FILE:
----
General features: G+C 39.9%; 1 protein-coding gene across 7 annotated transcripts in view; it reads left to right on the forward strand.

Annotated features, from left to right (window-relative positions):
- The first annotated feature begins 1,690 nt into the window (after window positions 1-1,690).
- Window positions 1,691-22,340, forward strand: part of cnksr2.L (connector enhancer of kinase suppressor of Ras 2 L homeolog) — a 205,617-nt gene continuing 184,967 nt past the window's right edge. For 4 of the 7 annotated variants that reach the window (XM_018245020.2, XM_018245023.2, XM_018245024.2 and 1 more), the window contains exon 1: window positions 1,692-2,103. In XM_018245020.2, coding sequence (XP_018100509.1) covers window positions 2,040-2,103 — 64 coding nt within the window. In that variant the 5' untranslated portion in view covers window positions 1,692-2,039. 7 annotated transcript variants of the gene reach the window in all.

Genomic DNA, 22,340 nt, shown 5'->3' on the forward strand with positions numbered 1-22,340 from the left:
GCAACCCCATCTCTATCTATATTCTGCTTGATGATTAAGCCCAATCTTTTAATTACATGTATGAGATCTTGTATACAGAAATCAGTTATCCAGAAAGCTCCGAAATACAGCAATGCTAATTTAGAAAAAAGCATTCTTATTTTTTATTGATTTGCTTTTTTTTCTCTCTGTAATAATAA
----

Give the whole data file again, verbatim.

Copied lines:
General features: G+C 39.9%; 1 protein-coding gene across 7 annotated transcripts in view; it reads left to right on the forward strand.

Annotated features, from left to right (window-relative positions):
- The first annotated feature begins 1,690 nt into the window (after window positions 1-1,690).
- Window positions 1,691-22,340, forward strand: part of cnksr2.L (connector enhancer of kinase suppressor of Ras 2 L homeolog) — a 205,617-nt gene continuing 184,967 nt past the window's right edge. For 4 of the 7 annotated variants that reach the window (XM_018245020.2, XM_018245023.2, XM_018245024.2 and 1 more), the window contains exon 1: window positions 1,692-2,103. In XM_018245020.2, coding sequence (XP_018100509.1) covers window positions 2,040-2,103 — 64 coding nt within the window. In that variant the 5' untranslated portion in view covers window positions 1,692-2,039. 7 annotated transcript variants of the gene reach the window in all.

Genomic DNA, 22,340 nt, shown 5'->3' on the forward strand with positions numbered 1-22,340 from the left:
GCAACCCCATCTCTATCTATATTCTGCTTGATGATTAAGCCCAATCTTTTAATTACATGTATGAGATCTTGTATACAGAAATCAGTTATCCAGAAAGCTCCGAAATACAGCAATGCTAATTTAGAAAAAAGCATTCTTATTTTTTATTGATTTGCTTTTTTTTCTCTCTGTAATAATAA